The nominations for the Planning Prize 2018:
Architectural programme for Linköping’s inner city
Chief Urban Planner and Originator: Johanna Wiklander, Former City Architect.
Client: Linköpings kommun: Head of Comprehensive Planning Fanny Wahlqvist, Landscapearchitect and Muharrem Demirok, Municipal Commissioner
Others: Comprehensive Planning: Adam Hörnedal. City Antiquarian: Alexandru Babos. Graphic Designer: Birgitta Hjelm. Building Permit Architect: Ylva Bengtsson. Urban Planner: Erik Adolfsson. Land Development Engineer: Mikael Klingefjord. Infrastructure: Per Oldfeldt. City Gardener: Liselotte Johansson.
With the architecture programme, Linköping has created a pedagogical and concrete tool to disseminate the values of the inner city and fill them with sustainability and quality.The objective is for each inner city project to describe its architectural idea and interact with and contribute to the surrounding city. The comprehensible programme’s premise is that urban construction consists of continuous street networks, squares and parks as well as buildings. It includes nine principles that will make the architecture relevant, robust and usable, in which vegetation and water form part of the urban environment. The architectural programme is clearly linked to municipal tools for controlling development, such as plans, building permits and land allocation agreements. The city’s cultural historical identity-bearing buildings are highlighted in the visual material and provide an understanding of the city’s values and how they should be managed in the decision-making processes.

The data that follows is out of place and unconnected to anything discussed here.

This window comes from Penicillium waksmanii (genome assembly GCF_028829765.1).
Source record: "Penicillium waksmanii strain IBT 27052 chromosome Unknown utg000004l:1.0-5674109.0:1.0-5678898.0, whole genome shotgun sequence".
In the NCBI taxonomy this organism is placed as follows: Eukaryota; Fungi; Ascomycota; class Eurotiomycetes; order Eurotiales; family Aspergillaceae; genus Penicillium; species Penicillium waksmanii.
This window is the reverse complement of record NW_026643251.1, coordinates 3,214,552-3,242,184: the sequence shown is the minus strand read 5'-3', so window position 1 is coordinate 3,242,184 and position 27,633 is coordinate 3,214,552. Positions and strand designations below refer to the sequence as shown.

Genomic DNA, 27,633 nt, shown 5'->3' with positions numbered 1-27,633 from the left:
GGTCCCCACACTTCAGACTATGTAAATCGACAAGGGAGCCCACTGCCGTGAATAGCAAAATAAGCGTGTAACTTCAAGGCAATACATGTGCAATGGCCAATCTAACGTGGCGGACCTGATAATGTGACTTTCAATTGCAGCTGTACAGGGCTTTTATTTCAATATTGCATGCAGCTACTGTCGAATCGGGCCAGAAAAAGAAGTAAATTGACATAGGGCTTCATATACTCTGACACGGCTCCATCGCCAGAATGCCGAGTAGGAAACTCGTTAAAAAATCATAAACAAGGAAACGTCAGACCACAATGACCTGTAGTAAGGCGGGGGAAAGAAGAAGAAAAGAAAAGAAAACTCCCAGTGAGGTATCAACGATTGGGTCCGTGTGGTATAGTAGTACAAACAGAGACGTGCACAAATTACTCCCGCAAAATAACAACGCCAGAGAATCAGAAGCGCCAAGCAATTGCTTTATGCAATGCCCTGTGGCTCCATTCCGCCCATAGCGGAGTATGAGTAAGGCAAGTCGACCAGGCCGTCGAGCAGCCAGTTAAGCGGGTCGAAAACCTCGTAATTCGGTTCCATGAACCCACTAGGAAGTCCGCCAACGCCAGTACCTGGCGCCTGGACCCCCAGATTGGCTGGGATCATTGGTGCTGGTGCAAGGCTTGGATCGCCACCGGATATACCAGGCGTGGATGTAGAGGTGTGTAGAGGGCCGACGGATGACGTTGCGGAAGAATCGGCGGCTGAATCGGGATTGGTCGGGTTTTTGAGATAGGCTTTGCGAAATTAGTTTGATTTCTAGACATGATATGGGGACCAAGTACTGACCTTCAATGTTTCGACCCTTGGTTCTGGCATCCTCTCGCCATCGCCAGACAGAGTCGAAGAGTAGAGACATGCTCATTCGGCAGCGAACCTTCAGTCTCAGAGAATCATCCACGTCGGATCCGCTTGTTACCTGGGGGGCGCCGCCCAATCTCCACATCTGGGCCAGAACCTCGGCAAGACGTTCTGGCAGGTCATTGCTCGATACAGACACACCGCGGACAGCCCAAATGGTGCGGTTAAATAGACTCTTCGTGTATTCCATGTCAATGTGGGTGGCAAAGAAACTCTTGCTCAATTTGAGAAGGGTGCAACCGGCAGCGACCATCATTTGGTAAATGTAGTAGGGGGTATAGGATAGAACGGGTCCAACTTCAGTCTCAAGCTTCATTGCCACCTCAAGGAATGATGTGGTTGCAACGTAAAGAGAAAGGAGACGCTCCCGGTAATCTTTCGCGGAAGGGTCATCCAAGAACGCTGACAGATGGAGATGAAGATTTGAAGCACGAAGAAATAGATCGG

In-depth overview plan for Munksjöstaden, Jönköping
Chief Urban Planner and Originator: Katarina Bröms, Director of Urban Planning. Head of Planning: Liselott Johansson, Landscapearchitect. City Architect: Bengt Mattias Carlsson.
Client: Jönköpings kommun: Ann-Marie Nilsson, Head of Municipal Board. Anders Samuelsson, Head of Urban Planning Committee.
Others: Munksjöstaden: Joel Johansson, Urban Planner. Skeppsbron: Mats Davidsson, Planning Architect. Urban Planning Strategist Malmö: Josephine Nellerup, Planning Architect Tosito (Munksjöstaden): Tommy Fritz,CEO. SMUAB (Skeppsbron): Henrik Gustafsson, CEO.